Design
Creating Lifelong Customers in the Digital Age
May 08, 2017 Nikola Mihin

"To be yourself in a world that is constantly trying to make you something else is the greatest accomplishment" – Ralph Waldo Emerson

I've never started an article with a quote but I think this is an exception where I can break the rules because I see this as a universal truth written by Ralph Waldo Emerson over 100 years ago.  I see Emerson as content producer and orator, someone who was trying to send his timeless message to the world. If he wrote an essay or a book he would not get feedback for months later until someone wrote him a letter. 

 

In today's age, if you are a producer of content, digital or not, you are engaging with people at a prolific rate and the information circling around is abundant and instant. If you create an article, blog post, or simply put a picture on a social network you will get instant responses regardless if you are a person or a company. On the Internet, we are all equal, and the same rules apply if you are trying to create a meaningful and mature customer experience model that is sustainable and long lasting.

 

Reaching clients in today's age is never easy because there are so many different communication channels, ways to connect socially, and different directions to go so it is much harder getting people to stay longer. With an abundance of choices and information, how can we differentiate our brand and make a valuable and long-lasting connection with quality brands and people in general? 

 

The irony of advertising is if everyone is doing the same type it becomes invisible to the eye and mind. We literally don't see the banner on websites anymore because banners trigger a negative

emotional response and in a millisecond and we scroll away automatically without thinking. With instant feedback, we tend to cookie cut our messages and words because we believe that's the norm and it will have a valuable impact. But that's not the case. At best, you can get a mild response based on something someone else made before you and your message is recognized only as a look alike.

 

Why Continue if There is a More Effective Method?

The idea behind popular uniformity is that if it worked for someone else it will work for you also. The problem with this philosophy is that it's inauthentic and cannot build long lasting valuable connections. It's really common sense if you are doing what everyone else is doing people can leave at any moment because they can get the same exact thing somewhere else. So what's the solution? To be completely different and constantly defy the rules? That could work but only for short periods of time before everyone else is doing it and the cycle continues again and again but there is really no need for this cycle. The internet is big enough for anyone and if you want to make everyone happy you should just sell ice cream instead of producing content with no identity and a message that is a beacon to everyone. Why chase the tail of someone else's ideas and be a copycat?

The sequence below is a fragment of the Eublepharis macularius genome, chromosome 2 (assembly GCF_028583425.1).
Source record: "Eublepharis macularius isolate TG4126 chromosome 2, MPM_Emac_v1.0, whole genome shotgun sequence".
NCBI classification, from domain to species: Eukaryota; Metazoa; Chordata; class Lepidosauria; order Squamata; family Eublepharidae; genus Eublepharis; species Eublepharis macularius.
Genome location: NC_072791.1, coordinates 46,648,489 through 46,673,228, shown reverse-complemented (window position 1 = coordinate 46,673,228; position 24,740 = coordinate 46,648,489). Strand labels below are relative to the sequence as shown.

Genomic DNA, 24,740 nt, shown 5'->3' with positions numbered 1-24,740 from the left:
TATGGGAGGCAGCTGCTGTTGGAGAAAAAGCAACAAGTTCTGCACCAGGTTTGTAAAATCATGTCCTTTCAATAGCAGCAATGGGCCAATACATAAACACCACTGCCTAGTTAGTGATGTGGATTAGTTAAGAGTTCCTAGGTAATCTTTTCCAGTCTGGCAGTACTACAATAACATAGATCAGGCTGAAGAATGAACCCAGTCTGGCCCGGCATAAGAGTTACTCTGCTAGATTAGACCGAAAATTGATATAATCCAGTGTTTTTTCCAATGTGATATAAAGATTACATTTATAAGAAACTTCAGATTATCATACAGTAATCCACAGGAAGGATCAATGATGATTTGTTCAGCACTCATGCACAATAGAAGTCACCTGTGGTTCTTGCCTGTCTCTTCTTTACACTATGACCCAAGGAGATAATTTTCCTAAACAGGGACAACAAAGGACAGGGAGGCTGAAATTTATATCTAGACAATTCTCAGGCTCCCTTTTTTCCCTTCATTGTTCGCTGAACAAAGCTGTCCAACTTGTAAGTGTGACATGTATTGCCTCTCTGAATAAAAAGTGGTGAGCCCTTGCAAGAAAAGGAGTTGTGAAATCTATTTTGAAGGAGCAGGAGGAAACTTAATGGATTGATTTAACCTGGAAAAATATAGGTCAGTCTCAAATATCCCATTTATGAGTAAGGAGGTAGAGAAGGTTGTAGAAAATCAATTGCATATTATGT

Every business or brand is unique in its own way and has its own specific goals, culture, and unique problems. Getting leads might be easy, actually interesting them is moderately hard, and keeping them interested is even harder. If you have a business or an agency that has a great track record and needs resources to get the job done customers will probably put their trust in you. Making this connection to help them grow over time and ultimately thrive is the hard part.

Great world brands that have overgrown their national limits have started with a clear vision and kept that message echoing through the decades. Brands like Coca-Cola, McDonald's, and Apple all have clear visions that are distinct and unique. When you say word iPhone you get different association than when you say the word mobile device or tablet. There is a reason for why things are like this and brands will continue to nurture this philosophy. Words are powerful tools the only question is if your words have the power to sway people month after month, year after year, and decade after decade. This works both ways: if you are influencing customers long term, you are helping them be more alike and sending their messages in the same way will achieve the same results.

 

"Wherever I see people doing something the way it's always been done, the way it's 'supposed' to be done, following the same old trends, well, that's just a big red flag to me to go look somewhere else."

            - Mark Cuban

To keep your customers, clients, visitors, and people in general interested is simple, information overload only makes it appear complex if you are chasing the latest trends without big picture in mind. The end question should always be if the latest technology trends are helping your customers grow or not, does it help them create a future they never imagined possible or is this only the latest hype. Make them reach their full potential, achieve their goals, take care of their needs and you will have a partner for life.

 

If your organization is not clear about who you are, you will have trouble persuading anyone important and valuable to join you. Like things attract, so thinking big will attract the same type of clients and people. Think small and short term and you will have a lot of small problems, a constant struggle to solve problems that don't exist and waste time creating solutions for people that don't really know what they want. What could be more meaningless and futile?

 

If you want a customer for life, first look at your own business model and ask yourself a question if your vision is an expression of your origin or merely a result of random events and opportunities.

Nikola Mihin
UX / UI, Design